The appointment of American-educated Khalid bin Khalifa bin Abdulaziz al-Thani as prime minister of Qatar reinforces the importance to the United States of the desert emirate.
Khalid’s previous position was running Tamim’s private office, or diwan. He also has served as the first deputy minister for foreign affairs and as the head of the national gas company.
Qatar is an important ally of the United States. It is the home of the U.S. Central Command’s forward operating base at al Udeid Air Base. An estimated 10,000 American troops maintain and fly F-22 fighters and B-52 bombers over Syria, Iraq and Afghanistan from there. The Qatari government values the American presence so highly that it is paying for modernization of the air base, to the tune of $1.8 billion. It will continue to house American forces for the next 20 years, according to a military agreement the United States and Qatar concluded last year.
Other NATO allies, concerned over the safety of energy shipping lanes, have joined the American troops. Great Britain sold Qatar 24 Typhoon Jets to create a joint U.K.-Qatari Typhoon squadron that will be operational in time for the 2022 World Cup games. In November 2019, France signed a bilateral agreement that authorizes the deployment of French troops in the country. Turkey has also constructed a base in Qatar to hold 5,000 of its troops.
Qatar is also a major purchaser of American military equipment. In the summer of 2018, it purchased 36 F-15 fighter jets for $12 billion. While Qatar has flirted with Russia over buying the S-400 missile air defense system, it has not gone further than evaluating the Russian sales proposal. Qatar is an important energy producer, sharing with Iran the largest natural gas field in the world. Already the world’s leading producer of liquified natural gas, it recently announced it was increasing production over 60 percent, from 77 million tons to 126 million tons by 2027.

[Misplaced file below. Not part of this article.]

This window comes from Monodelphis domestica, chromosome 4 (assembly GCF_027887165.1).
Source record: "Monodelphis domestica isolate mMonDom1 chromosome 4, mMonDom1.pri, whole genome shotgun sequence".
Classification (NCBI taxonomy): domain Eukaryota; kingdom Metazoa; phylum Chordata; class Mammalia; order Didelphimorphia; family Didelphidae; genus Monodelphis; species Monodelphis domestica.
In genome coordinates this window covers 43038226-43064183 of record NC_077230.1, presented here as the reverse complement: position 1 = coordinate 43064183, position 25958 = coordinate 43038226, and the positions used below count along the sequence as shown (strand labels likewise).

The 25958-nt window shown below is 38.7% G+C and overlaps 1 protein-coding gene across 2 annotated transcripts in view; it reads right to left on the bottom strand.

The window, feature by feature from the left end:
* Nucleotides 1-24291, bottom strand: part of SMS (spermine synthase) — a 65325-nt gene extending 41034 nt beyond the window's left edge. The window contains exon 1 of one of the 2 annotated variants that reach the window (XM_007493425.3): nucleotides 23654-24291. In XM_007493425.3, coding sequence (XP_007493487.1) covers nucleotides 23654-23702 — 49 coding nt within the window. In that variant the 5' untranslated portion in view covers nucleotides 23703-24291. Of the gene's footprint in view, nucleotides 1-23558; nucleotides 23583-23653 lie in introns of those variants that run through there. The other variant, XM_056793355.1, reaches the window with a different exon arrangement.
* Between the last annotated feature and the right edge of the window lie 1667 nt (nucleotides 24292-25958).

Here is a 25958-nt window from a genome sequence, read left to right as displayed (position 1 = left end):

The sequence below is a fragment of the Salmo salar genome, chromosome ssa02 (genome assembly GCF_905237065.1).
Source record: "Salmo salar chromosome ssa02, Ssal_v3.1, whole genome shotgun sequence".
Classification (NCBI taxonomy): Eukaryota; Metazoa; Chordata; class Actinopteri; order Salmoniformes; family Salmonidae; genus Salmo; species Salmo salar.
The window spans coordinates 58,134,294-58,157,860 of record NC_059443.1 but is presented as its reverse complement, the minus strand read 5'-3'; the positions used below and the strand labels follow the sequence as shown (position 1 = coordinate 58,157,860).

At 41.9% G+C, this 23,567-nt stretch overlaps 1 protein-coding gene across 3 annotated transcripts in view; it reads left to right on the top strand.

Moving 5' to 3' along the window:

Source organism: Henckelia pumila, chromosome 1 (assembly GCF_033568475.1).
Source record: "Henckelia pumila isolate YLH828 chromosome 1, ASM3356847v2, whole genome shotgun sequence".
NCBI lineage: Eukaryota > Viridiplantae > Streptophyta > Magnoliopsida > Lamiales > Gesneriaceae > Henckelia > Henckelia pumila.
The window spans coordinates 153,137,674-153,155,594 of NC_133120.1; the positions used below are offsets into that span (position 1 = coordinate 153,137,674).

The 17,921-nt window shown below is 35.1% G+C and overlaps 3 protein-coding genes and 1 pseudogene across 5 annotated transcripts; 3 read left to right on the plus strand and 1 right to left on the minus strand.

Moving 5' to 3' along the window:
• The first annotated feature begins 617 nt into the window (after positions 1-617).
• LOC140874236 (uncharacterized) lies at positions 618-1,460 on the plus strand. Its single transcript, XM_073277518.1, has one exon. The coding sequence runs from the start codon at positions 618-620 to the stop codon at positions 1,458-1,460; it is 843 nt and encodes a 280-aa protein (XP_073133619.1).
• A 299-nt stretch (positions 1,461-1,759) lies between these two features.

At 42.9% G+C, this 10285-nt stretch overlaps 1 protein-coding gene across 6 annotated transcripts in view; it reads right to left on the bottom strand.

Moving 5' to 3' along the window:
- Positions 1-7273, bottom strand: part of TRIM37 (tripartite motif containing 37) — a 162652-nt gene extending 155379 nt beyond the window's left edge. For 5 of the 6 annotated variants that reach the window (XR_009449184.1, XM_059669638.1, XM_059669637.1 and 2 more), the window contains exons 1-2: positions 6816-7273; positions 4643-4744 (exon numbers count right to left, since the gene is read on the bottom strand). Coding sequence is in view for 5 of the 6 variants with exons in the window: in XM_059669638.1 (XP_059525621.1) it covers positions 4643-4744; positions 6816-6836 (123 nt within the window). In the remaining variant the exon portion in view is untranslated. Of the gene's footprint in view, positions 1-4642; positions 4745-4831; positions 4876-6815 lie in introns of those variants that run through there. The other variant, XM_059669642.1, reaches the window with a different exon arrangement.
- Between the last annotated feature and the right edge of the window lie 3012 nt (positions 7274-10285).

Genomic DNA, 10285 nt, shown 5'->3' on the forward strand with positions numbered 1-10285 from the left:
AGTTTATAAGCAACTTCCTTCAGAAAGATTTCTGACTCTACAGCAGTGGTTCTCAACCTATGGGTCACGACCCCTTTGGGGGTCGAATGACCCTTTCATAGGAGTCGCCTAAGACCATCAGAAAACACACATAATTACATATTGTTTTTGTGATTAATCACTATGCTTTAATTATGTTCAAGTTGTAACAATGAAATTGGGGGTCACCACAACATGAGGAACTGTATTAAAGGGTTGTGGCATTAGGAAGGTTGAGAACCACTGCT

The country is not without its detractors. Qatar is the home of Al Jazeera, the controversial radio and television network that blankets the Middle East. Voices that criticize Saudi Arabia for the Khashoggi killing, such as U.N. Special Rapporteur Agnes Callamard and a U.S. law firm, are featured in the news coverage. And a 2017 dispute over an Al Jazeera story involving Iran led Saudi Arabia and the United Arab Emirates to cut diplomatic ties with the country.
Conservatives in the U.S., such as former national security adviser John Bolton, have criticized the country for providing support to Muslim Brotherhood offshoots such as Hamas. Bolton is on record as stating the Brotherhood should be declared a terrorist organization, but he also stated that Qatar was being unfairly singled out for criticism. Israel has given the green light to Qatar’s providing financial assistance to Hamas in the Gaza Strip — $1 billion since 2012. As recently as a week ago, Rep. Paul Gosar (R-Ariz.) tweeted a video of Bolton visiting Qatar.
Qatar also has maintained diplomatic and economic relations with groups such as the Taliban and with countries such as Iran. This has made it the target of conservative criticism. Contrary to the naysayers, however, Qatar has used these connections in a way that has benefited American foreign policy, helping to bring the United States and the Taliban into direct peace talks, in an effort to end America’s longest war. Qatar also used its contacts with Tehran to diffuse tensions after the United States killed Iranian General Qassem Soleimani.
Qatar has close ties with Turkey. When the Gulf monarchies embargoed Qatar, Turkey sent cargo planes full of food and other goods. In return, Qatar propped up the Turkish lira when it faced devaluation in 2018. Qatar supports Turkey’s efforts to resettle Syrian refugees in northeastern Syria, and its ties to Ankara could be a lifeline for the rest of the NATO alliance as relations fray.
No two countries’ national interests align perfectly, and the United States and Qatar do not see eye to eye on every issue.
The appointment of a new prime minister from Pacific Lutheran University, however, is an opportunity to work with a trusted aide to the emir who knows the United States.
James J. Coyle, Ph.D., served in a number of positions in the U.S. government, including as director of Middle East Studies, U.S. Army War College. He is the author of “Russia’s Border Wars and Frozen Conflicts.”
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